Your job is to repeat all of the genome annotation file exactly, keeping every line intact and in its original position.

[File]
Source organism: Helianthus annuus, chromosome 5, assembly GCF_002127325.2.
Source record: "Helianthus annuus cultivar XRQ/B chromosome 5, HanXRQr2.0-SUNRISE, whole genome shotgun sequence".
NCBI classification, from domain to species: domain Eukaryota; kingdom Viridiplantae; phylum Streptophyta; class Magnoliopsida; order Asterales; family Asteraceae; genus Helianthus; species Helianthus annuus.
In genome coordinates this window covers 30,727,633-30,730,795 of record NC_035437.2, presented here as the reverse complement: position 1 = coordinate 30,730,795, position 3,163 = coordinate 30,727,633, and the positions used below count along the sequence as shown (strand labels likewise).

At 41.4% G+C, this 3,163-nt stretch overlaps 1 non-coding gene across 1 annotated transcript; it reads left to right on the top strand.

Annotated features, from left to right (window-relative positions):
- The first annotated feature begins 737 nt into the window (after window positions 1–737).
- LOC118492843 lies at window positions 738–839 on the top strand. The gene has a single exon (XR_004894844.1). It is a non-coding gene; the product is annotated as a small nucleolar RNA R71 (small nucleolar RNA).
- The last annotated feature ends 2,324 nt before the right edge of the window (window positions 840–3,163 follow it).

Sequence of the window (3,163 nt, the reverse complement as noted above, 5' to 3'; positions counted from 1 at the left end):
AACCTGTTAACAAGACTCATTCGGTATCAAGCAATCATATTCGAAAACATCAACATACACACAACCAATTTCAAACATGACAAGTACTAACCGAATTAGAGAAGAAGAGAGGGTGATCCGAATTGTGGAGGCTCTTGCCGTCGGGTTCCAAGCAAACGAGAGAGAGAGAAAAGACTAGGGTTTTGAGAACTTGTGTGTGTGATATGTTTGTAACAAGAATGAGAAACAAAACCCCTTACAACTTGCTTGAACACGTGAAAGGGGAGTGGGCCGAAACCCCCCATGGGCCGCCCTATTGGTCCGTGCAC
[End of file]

Source organism: Helianthus annuus, chromosome 5, assembly GCF_002127325.2.
Source record: "Helianthus annuus cultivar XRQ/B chromosome 5, HanXRQr2.0-SUNRISE, whole genome shotgun sequence".
NCBI classification, from domain to species: domain Eukaryota; kingdom Viridiplantae; phylum Streptophyta; class Magnoliopsida; order Asterales; family Asteraceae; genus Helianthus; species Helianthus annuus.
In genome coordinates this window covers 30,727,633-30,730,795 of record NC_035437.2, presented here as the reverse complement: position 1 = coordinate 30,730,795, position 3,163 = coordinate 30,727,633, and the positions used below count along the sequence as shown (strand labels likewise).

At 41.4% G+C, this 3,163-nt stretch overlaps 1 non-coding gene across 1 annotated transcript; it reads left to right on the top strand.

Annotated features, from left to right (window-relative positions):
- The first annotated feature begins 737 nt into the window (after window positions 1–737).
- LOC118492843 lies at window positions 738–839 on the top strand. The gene has a single exon (XR_004894844.1). It is a non-coding gene; the product is annotated as a small nucleolar RNA R71 (small nucleolar RNA).
- The last annotated feature ends 2,324 nt before the right edge of the window (window positions 840–3,163 follow it).

Sequence of the window (3,163 nt, the reverse complement as noted above, 5' to 3'; positions counted from 1 at the left end):
AACCTGTTAACAAGACTCATTCGGTATCAAGCAATCATATTCGAAAACATCAACATACACACAACCAATTTCAAACATGACAAGTACTAACCGAATTAGAGAAGAAGAGAGGGTGATCCGAATTGTGGAGGCTCTTGCCGTCGGGTTCCAAGCAAACGAGAGAGAGAGAAAAGACTAGGGTTTTGAGAACTTGTGTGTGTGATATGTTTGTAACAAGAATGAGAAACAAAACCCCTTACAACTTGCTTGAACACGTGAAAGGGGAGTGGGCCGAAACCCCCCATGGGCCGCCCTATTGGTCCGTGCAC